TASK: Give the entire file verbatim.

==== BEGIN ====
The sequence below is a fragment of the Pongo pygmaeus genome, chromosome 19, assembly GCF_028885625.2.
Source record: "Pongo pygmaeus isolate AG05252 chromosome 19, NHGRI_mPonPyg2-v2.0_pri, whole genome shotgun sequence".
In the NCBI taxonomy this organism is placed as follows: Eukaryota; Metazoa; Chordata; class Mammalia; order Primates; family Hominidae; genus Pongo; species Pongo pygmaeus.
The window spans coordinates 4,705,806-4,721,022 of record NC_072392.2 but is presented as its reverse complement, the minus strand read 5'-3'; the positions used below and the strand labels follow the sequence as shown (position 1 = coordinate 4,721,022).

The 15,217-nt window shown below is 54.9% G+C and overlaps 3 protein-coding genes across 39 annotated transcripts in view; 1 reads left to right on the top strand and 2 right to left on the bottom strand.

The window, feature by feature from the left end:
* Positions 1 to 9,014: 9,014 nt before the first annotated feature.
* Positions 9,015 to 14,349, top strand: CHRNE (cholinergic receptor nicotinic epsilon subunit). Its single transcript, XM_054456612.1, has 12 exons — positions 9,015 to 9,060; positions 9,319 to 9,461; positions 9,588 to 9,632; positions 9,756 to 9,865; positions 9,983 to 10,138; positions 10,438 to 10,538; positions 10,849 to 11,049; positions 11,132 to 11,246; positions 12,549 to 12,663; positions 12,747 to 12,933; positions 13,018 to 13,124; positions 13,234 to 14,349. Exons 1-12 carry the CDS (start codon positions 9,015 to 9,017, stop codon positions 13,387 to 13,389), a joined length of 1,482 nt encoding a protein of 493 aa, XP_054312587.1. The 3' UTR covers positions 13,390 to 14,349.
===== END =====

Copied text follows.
The sequence below is a fragment of the Pongo pygmaeus genome, chromosome 19, assembly GCF_028885625.2.
Source record: "Pongo pygmaeus isolate AG05252 chromosome 19, NHGRI_mPonPyg2-v2.0_pri, whole genome shotgun sequence".
In the NCBI taxonomy this organism is placed as follows: Eukaryota; Metazoa; Chordata; class Mammalia; order Primates; family Hominidae; genus Pongo; species Pongo pygmaeus.
The window spans coordinates 4,705,806-4,721,022 of record NC_072392.2 but is presented as its reverse complement, the minus strand read 5'-3'; the positions used below and the strand labels follow the sequence as shown (position 1 = coordinate 4,721,022).

The 15,217-nt window shown below is 54.9% G+C and overlaps 3 protein-coding genes across 39 annotated transcripts in view; 1 reads left to right on the top strand and 2 right to left on the bottom strand.

The window, feature by feature from the left end:
* Positions 1 to 9,014: 9,014 nt before the first annotated feature.
* Positions 9,015 to 14,349, top strand: CHRNE (cholinergic receptor nicotinic epsilon subunit). Its single transcript, XM_054456612.1, has 12 exons — positions 9,015 to 9,060; positions 9,319 to 9,461; positions 9,588 to 9,632; positions 9,756 to 9,865; positions 9,983 to 10,138; positions 10,438 to 10,538; positions 10,849 to 11,049; positions 11,132 to 11,246; positions 12,549 to 12,663; positions 12,747 to 12,933; positions 13,018 to 13,124; positions 13,234 to 14,349. Exons 1-12 carry the CDS (start codon positions 9,015 to 9,017, stop codon positions 13,387 to 13,389), a joined length of 1,482 nt encoding a protein of 493 aa, XP_054312587.1. The 3' UTR covers positions 13,390 to 14,349.